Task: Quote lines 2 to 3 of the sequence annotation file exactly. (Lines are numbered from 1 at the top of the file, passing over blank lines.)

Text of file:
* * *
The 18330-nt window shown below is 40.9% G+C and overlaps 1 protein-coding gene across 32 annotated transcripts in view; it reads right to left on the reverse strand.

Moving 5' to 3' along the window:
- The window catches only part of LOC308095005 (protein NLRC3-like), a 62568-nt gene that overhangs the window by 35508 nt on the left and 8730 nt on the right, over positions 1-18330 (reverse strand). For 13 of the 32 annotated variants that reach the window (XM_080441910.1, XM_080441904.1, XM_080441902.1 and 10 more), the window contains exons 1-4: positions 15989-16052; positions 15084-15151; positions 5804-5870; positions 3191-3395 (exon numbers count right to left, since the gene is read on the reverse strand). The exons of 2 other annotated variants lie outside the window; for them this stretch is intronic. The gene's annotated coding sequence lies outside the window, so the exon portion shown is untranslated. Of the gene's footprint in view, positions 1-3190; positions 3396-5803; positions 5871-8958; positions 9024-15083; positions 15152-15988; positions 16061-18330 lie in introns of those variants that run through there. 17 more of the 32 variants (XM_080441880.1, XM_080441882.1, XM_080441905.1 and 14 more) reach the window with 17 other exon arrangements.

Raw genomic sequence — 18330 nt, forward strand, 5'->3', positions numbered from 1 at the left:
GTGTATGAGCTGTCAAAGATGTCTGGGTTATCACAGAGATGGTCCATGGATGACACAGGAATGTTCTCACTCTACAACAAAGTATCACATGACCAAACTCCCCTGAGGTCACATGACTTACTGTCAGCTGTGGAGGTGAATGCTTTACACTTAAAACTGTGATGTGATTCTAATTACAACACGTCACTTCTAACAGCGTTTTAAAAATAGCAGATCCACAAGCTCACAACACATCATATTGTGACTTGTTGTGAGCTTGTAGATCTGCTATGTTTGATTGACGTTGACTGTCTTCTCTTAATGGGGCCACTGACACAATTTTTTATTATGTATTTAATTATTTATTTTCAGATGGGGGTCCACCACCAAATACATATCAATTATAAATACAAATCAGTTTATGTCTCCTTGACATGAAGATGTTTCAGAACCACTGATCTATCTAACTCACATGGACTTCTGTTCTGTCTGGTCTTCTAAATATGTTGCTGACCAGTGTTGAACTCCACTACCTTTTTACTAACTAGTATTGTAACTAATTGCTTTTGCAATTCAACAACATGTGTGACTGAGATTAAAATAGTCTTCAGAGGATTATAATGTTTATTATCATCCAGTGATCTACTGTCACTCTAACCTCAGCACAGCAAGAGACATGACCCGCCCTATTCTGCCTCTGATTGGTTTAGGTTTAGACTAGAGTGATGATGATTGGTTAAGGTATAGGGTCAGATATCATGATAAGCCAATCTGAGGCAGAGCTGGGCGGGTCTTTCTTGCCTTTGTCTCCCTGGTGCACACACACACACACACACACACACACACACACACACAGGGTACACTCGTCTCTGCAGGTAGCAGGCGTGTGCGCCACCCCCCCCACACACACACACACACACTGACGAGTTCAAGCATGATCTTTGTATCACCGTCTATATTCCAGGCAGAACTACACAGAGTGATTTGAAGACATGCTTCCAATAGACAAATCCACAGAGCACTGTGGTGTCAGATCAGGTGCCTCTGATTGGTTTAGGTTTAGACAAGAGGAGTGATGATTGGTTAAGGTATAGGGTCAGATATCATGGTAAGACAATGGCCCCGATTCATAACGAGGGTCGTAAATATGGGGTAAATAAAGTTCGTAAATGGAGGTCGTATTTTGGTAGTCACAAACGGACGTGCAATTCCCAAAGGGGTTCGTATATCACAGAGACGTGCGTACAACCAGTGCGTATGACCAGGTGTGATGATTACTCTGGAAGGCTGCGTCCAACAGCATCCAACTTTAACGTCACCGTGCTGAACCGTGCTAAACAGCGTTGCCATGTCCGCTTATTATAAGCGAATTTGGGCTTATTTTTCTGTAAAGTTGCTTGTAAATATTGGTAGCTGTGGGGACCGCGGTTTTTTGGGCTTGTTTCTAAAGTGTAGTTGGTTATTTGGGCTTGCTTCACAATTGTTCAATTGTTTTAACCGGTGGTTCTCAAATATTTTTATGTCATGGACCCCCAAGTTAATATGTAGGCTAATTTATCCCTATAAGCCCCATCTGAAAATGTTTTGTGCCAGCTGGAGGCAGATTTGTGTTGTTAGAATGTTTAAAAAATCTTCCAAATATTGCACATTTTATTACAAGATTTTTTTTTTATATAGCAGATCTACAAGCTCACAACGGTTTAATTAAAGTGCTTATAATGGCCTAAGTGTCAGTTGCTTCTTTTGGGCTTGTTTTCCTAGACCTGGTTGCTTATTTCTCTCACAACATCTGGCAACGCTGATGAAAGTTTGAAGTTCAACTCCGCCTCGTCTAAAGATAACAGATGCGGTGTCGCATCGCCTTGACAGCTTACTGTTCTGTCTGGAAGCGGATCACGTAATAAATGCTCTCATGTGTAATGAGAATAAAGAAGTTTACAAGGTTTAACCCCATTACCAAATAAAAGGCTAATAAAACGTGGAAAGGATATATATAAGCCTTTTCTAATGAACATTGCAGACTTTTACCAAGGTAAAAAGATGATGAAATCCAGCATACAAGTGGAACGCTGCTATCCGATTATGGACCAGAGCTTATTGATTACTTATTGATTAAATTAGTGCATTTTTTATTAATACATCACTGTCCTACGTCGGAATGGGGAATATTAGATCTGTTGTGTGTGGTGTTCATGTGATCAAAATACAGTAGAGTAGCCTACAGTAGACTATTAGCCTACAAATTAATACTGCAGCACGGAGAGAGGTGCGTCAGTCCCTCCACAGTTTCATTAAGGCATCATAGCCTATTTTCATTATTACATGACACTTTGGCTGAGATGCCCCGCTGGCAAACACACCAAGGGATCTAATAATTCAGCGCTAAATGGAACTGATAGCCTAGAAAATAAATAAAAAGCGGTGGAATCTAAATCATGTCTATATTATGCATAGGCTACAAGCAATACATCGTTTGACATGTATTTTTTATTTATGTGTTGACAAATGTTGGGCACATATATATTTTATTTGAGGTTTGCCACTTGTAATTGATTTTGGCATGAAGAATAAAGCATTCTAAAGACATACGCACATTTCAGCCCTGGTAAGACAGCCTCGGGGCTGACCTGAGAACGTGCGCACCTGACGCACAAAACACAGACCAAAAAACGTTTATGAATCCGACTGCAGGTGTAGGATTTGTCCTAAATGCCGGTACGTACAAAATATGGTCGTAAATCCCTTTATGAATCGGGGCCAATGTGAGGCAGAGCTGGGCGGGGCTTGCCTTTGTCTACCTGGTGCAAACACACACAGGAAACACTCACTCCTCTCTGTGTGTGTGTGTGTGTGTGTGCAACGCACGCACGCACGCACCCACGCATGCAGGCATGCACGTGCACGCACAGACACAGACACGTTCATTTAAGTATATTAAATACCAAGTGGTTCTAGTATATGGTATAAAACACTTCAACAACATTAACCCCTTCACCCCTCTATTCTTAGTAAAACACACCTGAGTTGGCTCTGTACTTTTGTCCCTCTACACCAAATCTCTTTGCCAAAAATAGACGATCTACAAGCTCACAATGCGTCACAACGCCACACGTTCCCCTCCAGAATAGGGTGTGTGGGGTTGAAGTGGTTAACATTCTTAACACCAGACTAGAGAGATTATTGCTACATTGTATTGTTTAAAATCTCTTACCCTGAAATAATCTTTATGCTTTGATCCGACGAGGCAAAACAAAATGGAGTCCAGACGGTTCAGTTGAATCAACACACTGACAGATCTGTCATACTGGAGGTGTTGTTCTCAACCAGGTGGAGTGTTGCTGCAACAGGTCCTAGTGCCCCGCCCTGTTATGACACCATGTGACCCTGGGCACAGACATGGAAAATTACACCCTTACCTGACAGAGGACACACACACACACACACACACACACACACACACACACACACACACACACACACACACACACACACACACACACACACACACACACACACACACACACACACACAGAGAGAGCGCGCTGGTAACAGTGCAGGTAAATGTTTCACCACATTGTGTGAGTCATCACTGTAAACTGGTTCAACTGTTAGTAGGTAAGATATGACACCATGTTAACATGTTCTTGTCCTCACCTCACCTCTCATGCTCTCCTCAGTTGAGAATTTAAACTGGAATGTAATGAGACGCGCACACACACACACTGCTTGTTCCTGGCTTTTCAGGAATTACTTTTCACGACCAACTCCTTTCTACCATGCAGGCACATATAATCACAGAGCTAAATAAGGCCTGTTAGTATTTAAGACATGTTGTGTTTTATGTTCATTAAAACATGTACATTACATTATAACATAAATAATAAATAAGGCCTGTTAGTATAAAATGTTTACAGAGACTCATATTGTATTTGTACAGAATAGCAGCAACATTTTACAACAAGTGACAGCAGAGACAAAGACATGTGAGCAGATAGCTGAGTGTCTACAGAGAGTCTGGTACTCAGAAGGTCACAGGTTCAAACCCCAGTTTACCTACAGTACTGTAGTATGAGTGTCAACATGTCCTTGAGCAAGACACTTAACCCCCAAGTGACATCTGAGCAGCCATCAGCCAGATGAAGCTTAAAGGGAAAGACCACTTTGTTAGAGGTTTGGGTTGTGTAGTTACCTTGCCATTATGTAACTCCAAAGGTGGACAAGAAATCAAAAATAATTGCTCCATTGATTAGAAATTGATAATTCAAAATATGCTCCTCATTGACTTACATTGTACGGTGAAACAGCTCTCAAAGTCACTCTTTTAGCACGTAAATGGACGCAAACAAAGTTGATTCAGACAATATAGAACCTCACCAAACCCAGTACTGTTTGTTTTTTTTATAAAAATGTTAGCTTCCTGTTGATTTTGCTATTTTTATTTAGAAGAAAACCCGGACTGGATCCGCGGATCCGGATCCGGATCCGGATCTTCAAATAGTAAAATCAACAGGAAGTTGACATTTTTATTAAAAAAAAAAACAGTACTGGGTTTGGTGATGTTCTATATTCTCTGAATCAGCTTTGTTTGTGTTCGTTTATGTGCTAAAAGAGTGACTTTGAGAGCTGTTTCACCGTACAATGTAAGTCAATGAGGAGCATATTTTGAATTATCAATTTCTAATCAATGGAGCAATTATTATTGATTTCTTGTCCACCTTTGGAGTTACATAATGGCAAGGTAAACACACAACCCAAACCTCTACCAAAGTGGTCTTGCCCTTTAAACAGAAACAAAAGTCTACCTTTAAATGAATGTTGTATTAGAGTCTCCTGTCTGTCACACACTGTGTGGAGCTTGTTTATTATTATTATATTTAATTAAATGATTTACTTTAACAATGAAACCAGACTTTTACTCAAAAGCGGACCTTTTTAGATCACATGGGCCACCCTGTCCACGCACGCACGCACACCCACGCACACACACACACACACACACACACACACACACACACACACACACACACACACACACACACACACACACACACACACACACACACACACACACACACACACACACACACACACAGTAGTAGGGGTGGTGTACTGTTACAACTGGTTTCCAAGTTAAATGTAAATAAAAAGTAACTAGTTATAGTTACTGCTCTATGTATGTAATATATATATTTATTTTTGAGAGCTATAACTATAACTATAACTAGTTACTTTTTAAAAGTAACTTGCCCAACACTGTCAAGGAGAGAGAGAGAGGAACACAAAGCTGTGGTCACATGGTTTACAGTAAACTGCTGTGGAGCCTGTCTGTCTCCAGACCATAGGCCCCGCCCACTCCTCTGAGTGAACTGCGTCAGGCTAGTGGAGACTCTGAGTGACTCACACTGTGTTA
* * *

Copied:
Moving 5' to 3' along the window:
- The window catches only part of LOC308095005 (protein NLRC3-like), a 62568-nt gene that overhangs the window by 35508 nt on the left and 8730 nt on the right, over positions 1-18330 (reverse strand). For 13 of the 32 annotated variants that reach the window (XM_080441910.1, XM_080441904.1, XM_080441902.1 and 10 more), the window contains exons 1-4: positions 15989-16052; positions 15084-15151; positions 5804-5870; positions 3191-3395 (exon numbers count right to left, since the gene is read on the reverse strand). The exons of 2 other annotated variants lie outside the window; for them this stretch is intronic. The gene's annotated coding sequence lies outside the window, so the exon portion shown is untranslated. Of the gene's footprint in view, positions 1-3190; positions 3396-5803; positions 5871-8958; positions 9024-15083; positions 15152-15988; positions 16061-18330 lie in introns of those variants that run through there. 17 more of the 32 variants (XM_080441880.1, XM_080441882.1, XM_080441905.1 and 14 more) reach the window with 17 other exon arrangements.